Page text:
ú-prefix. hard, difficult, bad, uneasy, hardly, with difficulty, ‘badly’, no, not, un-, in-, not-, un-, in-, un-
ú-verb. not-, un-, in-
ú- (2) prefix "not-, un-, in-", denying presence or possession of thing or quality (VT39:14, UGU/UMU/VT46:20, GŪ, LT1:272), or simply suggesting something bad or immoral (see #úcar-, Úmaiar). Tolkien at one point considered redefining ú- as an element signifying "bad, uneasy, hard"; the already-published form únótima would then mean "difficult/impossible to count" rather than simply "uncountable" (VT42:33). However, Tolkien's very last word on the matter seems to be that ú- was to remain a mere negative (VT44:4). Compare úa, q.v. According to the Etymologies, the prefix ú- usually has a "bad sense", whereas according to early material u- (uv-, um-, un-) is a "mere negation" (UGU/UMU vs. VT42:32) According to a later source, ú- could be used as an uninflected verbal prefix, mainly in verse, but in a normal style the prefix was "verbalized" as ua-, q.v. (PE17:144). The stem Ū, as a negation, was accompanied by "pursed lips and shaking of the head" (PE17:145).
ú-prefix. bad, uneasy, hard
[hu- or hú-, negative prefix (VT45:17); Tolkien settled on ú- instead.]
úado not thou lead us
úa, with 1st person suffix úalyë, imperative particle á, a combined with the negation ú- to express a prohibition (úalyë mittanya me, *"do not thou lead us", VT43:9, 21-22). However, Tolkien apparently abandoned úa in favour of ala, alalyë, q.v. (later he also used the form áva for "don't"). Compare ua.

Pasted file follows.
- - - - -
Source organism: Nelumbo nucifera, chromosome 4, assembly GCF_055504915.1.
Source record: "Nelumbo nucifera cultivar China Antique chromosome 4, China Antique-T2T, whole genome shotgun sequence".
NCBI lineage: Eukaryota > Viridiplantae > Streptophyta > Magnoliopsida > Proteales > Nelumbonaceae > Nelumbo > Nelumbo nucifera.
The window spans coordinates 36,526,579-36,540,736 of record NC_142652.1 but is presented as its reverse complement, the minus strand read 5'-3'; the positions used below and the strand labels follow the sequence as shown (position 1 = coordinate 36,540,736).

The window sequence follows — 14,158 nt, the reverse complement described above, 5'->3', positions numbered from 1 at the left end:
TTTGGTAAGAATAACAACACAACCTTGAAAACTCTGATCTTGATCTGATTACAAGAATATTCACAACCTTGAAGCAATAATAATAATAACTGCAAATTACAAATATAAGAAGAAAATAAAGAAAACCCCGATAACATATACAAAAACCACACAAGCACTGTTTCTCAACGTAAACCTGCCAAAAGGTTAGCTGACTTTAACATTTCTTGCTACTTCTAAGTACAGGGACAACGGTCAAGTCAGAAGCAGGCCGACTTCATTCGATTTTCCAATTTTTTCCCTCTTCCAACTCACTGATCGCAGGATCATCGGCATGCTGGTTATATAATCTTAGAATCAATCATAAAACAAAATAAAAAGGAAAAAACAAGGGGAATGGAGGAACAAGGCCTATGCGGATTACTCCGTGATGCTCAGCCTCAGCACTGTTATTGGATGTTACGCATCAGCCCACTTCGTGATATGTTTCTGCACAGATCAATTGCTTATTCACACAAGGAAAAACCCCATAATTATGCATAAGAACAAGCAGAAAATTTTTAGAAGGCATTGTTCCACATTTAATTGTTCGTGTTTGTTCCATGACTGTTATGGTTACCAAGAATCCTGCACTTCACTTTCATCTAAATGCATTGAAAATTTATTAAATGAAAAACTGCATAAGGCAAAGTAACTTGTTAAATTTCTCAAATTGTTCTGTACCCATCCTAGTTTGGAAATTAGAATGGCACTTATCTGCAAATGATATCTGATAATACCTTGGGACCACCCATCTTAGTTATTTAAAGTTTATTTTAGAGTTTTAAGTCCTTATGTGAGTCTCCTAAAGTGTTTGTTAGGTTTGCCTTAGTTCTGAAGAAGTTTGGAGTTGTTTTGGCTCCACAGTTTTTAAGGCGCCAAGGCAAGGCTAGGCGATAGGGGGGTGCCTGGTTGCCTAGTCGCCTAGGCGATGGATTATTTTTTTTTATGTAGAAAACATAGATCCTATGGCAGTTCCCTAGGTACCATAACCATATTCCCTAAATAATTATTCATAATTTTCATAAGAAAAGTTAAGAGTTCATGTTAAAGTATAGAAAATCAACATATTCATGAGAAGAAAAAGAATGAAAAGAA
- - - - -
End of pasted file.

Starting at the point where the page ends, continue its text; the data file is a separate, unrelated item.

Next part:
úcar-to sin, trespass; to do wrong
#úcar- vb. "to sin, trespass; to do wrong" (pl. aorist úcarer in VT43:12, we would rather expect úcarir, a form seemingly indicated by an emendation in one variant of the text in question, VT43:21). The verb is car- "do" with the prefix ú-, here suggesting something morally bad ("do wrong") rather than simple negation.
úyë vb., a form occurring in Fíriel's Song (cf. VT46:22), apparently ye "is" with the negative prefix ú-, hence "is not" (úyë sérë indo-ninya símen, translated "my hearth resteth not here", literally evidently *"[there] is not rest [for] my heart here")
únatthing impossible to be or to be done
únat noun "a thing impossible to be or to be done" (VT39:26) Cf. ú- and nat.
ullumënot for ever
ullumë adv.? a word occurring in Fíriel's Song, evidently meaning "not for ever". Cf. ú-, lúmë and úlumë.
-ië (3) "is", -ier "are", stative verb suffix occurring in Fíriel's Song: númessier "they are in the west", meldielto "they are...beloved", talantië "he is fallen", márië "it is good" (< *númessë "in the west", melda "beloved", *talanta "fallen"); future tense -iéva in hostainiéva "will be gathered" (< *hostaina "gathered"). Compare ye "is", yéva "will be", verbs that also occur in Fíriel's Song. This suffix is probably not valid in LotR-style Quenya: -ië is an infinitival or gerundial ending in CO, for ye "is" Namárië has ná, and the phrase "lost is" is vanwa ná, not *vanwië.